While your fund is maturing, expect to earn a limited amount. Will your remaining savings be enough to cover your personal expenses on a minimal salary?
Since management fees are usually calculated as a percentage of committed capital during the investment period and invested capital, without regard to unrealized gains and losses, thereafter, it may be at its peak during those initial periods when you’re charging on the full amount of committed capital. While this aligns nicely when the expenses of launching the fund front-load your costs, once investments mature and begin to be paid out, your fees, though not your operating costs, are likely to decrease. As a result, your fund may often be operating at a cash-flow deficit. You should calculate your run rate for start-up, administrative and management expenses. Then, subtract that from a conservative estimate of how much you will bring in from fees based on your expected assets under management. See whether there is a shortfall and how much. Careful cash-flow management is essential.
Waterfall calculations are often incorporated into fund documents to lay out the priority of payments on liquidity events. These vehicles may call for reimbursement to the manager for fund operating costs advanced before any distribution to the investors.
As most funds only generate performance fees (carried interest) on the realization of underlying investments, unless you want to plow your profits back into your operation to fund expenses, that revenue stream should not be counted on to pay the ongoing bills.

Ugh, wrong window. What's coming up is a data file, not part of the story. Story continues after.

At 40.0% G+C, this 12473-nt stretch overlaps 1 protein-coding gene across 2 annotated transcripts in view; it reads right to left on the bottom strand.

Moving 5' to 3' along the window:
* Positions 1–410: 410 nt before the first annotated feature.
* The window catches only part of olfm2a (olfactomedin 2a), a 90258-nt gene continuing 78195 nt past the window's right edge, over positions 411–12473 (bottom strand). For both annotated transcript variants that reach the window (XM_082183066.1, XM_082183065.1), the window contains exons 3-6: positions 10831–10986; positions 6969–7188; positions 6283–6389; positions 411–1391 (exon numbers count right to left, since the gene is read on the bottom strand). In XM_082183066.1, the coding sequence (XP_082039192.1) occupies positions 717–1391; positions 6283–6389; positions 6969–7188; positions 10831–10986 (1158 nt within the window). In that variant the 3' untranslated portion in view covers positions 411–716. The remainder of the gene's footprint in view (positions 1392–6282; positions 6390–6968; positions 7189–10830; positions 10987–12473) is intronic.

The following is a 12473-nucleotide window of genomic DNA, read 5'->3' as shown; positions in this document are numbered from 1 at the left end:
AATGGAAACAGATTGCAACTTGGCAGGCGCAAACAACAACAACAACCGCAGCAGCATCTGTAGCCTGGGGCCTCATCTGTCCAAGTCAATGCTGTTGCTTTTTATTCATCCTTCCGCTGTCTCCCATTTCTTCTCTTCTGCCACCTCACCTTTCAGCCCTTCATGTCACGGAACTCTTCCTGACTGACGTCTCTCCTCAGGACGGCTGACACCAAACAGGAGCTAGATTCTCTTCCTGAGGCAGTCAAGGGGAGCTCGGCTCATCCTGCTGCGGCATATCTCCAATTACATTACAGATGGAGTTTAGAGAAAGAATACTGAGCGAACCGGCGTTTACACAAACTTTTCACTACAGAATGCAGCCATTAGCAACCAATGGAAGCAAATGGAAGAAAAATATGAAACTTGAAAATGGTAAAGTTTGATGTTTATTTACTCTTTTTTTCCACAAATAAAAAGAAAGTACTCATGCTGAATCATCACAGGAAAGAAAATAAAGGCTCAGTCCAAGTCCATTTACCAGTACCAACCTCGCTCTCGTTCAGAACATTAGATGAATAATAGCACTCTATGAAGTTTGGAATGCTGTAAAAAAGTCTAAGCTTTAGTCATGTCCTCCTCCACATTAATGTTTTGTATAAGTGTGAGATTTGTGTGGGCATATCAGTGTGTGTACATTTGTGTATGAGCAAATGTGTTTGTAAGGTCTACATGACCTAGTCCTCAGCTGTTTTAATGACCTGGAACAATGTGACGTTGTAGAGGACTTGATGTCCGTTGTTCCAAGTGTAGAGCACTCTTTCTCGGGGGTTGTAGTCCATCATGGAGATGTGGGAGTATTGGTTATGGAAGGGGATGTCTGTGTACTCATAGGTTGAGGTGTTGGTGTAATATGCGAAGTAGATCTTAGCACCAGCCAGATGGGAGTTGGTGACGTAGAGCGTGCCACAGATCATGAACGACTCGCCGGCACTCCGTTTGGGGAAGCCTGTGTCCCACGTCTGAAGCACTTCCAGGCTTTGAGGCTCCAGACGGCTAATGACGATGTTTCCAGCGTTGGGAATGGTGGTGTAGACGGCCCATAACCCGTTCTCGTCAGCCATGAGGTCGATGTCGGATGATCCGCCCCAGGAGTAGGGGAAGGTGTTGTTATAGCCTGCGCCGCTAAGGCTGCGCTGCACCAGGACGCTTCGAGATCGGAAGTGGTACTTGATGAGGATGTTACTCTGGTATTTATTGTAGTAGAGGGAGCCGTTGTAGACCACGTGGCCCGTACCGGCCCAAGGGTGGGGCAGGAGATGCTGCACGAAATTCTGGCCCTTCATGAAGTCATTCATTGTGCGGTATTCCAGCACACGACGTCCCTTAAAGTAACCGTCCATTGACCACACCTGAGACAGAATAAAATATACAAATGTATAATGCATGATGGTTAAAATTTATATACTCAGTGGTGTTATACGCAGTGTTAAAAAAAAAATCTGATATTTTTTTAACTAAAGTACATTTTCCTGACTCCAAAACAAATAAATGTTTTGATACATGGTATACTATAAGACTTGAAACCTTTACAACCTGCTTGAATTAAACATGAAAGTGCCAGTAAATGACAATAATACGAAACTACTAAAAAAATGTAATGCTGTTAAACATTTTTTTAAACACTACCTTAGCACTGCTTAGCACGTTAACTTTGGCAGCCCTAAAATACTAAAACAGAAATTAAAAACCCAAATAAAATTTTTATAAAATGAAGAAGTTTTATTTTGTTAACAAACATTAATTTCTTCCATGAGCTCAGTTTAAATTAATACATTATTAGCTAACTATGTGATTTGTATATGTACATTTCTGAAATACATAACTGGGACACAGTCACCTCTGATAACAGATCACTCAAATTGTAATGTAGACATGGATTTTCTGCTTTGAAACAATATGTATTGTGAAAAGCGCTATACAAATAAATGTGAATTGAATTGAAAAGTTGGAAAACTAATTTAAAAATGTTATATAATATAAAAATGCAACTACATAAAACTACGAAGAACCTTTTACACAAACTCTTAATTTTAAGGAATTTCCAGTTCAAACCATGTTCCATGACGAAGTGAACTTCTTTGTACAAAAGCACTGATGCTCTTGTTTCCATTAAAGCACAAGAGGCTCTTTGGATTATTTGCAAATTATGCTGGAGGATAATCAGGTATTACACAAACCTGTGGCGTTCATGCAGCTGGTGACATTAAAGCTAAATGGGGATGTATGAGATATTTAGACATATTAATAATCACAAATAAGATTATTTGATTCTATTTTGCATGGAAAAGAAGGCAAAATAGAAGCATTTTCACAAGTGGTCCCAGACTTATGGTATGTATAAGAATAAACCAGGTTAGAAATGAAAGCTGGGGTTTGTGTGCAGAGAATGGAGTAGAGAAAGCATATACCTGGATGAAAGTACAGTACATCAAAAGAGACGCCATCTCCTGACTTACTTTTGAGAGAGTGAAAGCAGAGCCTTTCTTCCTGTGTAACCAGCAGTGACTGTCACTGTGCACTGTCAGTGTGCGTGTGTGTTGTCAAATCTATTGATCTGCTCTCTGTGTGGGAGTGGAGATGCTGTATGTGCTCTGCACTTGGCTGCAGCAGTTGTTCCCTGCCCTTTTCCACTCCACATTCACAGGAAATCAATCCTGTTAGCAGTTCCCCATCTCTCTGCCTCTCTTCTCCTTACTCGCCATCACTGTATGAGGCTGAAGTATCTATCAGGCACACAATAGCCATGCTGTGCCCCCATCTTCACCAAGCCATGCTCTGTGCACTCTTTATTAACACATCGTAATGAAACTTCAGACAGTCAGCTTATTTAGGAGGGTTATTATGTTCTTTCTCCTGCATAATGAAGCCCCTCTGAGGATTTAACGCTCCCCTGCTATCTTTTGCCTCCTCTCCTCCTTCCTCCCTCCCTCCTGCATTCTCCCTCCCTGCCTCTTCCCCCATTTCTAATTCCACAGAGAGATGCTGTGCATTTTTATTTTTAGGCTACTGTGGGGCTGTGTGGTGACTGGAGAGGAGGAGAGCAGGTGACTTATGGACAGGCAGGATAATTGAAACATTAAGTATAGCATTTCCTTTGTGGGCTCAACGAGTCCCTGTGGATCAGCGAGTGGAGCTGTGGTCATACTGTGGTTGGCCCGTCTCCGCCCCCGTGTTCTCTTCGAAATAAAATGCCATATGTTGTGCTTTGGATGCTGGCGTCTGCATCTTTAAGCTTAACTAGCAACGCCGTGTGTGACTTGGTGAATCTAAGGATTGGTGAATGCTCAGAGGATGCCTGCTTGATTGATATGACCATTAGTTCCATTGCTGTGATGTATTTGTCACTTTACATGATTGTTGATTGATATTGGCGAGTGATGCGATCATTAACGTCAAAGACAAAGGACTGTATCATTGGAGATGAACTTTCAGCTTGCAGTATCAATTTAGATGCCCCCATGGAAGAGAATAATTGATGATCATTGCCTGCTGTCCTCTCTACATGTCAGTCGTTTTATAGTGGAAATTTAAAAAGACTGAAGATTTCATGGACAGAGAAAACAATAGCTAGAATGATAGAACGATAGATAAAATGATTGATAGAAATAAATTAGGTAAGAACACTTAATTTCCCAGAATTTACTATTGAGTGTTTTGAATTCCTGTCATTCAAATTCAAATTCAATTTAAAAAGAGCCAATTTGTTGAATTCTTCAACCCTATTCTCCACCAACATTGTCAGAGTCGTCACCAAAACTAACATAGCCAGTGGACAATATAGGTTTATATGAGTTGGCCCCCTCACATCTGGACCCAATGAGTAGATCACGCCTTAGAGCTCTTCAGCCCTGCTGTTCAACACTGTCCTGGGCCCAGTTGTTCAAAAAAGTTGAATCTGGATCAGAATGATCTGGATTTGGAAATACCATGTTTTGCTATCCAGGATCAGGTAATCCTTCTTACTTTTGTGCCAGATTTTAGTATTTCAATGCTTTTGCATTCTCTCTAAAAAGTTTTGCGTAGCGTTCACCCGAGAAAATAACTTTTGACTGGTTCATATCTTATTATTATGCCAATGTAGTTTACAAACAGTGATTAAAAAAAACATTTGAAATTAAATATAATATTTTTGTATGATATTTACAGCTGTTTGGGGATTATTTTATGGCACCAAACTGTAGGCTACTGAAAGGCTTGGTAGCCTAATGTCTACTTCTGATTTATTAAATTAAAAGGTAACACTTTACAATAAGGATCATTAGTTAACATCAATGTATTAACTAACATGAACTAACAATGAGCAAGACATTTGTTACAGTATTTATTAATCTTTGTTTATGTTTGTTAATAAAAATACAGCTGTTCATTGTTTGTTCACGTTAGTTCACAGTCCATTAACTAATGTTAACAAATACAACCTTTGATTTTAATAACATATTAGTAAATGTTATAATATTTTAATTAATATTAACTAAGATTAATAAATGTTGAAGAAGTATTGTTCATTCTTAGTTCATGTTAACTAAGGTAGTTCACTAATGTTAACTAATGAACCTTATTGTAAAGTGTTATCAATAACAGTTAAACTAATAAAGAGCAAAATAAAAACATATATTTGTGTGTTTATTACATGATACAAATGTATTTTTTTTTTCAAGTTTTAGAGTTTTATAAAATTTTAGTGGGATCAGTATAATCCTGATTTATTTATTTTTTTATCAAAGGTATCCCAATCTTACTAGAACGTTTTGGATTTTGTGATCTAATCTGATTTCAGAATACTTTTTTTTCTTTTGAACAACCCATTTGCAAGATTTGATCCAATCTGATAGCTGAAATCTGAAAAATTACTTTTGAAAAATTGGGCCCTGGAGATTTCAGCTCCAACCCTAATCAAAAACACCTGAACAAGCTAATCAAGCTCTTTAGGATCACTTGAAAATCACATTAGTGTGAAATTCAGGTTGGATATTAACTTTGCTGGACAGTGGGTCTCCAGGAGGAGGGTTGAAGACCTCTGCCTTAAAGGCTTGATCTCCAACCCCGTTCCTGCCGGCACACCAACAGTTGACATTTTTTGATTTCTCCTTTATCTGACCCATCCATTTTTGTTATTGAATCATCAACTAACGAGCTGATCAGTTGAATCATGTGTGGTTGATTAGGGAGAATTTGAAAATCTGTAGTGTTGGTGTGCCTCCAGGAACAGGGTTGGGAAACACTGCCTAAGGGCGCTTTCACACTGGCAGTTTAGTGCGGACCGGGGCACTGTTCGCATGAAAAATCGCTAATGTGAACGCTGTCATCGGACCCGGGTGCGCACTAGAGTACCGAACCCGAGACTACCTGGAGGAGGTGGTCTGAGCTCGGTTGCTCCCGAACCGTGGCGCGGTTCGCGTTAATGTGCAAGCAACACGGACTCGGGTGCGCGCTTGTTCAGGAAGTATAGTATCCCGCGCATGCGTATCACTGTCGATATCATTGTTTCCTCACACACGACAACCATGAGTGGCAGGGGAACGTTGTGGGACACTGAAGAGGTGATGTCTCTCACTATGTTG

Often, private equity and venture capital fund managers look to various sources for bridging the cash-flow gaps; their own capital, which may take the form of loans from the management company to the fund, lines of credit, or other lending sources.
Make sure you have the cash reserves, or sources, to get through this initial deficit before your fund grows large enough to become self-sufficient and, ultimately, profitable.
Where fund managers get into trouble is by having overly optimistic views for the first years, both in terms of expecting lower costs and predicting that they will raise capital quickly. For your financial budgeting, take a conservative view. If you raise half of what you’re targeting, can you still cover all these expenses?
By answering these questions before you launch, you can anticipate and budget for these costs until your new private equity or venture capital fund begins to bear fruit.
Your Anchin professionals have deep experience and expertise with start-up funds and can help you as you develop your budget. Please give us a call.